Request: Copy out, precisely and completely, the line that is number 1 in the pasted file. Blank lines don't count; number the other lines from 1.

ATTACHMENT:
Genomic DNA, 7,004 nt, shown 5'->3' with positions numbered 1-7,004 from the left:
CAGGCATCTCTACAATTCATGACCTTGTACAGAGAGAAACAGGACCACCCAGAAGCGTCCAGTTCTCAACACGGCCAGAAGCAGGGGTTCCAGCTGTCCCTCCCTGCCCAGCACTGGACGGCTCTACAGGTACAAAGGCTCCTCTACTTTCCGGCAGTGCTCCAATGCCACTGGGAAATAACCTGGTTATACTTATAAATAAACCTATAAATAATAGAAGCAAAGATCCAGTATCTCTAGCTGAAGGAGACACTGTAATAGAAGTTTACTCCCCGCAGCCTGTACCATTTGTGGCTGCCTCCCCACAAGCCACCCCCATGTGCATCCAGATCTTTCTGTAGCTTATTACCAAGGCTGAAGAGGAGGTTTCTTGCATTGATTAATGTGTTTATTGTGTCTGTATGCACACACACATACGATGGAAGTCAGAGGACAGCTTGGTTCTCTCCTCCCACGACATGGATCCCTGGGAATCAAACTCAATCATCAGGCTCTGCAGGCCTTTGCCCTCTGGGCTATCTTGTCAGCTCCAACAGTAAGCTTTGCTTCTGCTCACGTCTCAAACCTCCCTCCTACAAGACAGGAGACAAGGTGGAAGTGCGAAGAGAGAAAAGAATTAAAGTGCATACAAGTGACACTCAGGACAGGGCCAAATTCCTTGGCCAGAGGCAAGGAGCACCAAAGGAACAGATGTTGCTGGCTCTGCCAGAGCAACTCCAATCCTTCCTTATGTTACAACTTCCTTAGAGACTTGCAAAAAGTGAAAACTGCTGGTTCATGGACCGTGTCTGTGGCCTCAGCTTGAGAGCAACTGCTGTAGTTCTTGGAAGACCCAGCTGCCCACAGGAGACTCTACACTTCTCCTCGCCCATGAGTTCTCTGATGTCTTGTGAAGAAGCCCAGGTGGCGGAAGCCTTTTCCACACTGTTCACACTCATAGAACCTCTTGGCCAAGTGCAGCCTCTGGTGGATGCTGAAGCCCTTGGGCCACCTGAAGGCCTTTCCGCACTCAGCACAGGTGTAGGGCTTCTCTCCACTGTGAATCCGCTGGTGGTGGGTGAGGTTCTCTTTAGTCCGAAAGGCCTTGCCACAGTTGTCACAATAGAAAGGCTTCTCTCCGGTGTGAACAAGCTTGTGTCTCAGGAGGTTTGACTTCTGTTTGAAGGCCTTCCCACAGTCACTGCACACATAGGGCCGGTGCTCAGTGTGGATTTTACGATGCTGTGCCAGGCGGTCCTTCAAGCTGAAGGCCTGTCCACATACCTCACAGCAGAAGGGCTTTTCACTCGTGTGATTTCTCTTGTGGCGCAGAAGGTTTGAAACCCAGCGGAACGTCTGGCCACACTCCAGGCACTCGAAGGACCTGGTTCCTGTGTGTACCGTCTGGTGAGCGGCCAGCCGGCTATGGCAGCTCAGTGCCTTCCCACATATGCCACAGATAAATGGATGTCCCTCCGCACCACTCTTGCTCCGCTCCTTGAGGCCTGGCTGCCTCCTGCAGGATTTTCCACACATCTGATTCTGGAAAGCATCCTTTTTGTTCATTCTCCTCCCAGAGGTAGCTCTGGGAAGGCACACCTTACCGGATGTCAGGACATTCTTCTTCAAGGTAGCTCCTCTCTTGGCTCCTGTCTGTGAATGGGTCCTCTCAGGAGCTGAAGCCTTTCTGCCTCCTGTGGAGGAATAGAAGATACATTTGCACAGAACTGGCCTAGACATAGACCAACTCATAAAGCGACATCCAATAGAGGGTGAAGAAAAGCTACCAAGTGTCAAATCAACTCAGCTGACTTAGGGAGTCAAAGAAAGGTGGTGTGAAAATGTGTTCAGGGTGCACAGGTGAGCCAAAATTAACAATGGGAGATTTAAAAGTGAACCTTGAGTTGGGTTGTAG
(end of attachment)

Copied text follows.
Genomic DNA, 7,004 nt, shown 5'->3' with positions numbered 1-7,004 from the left: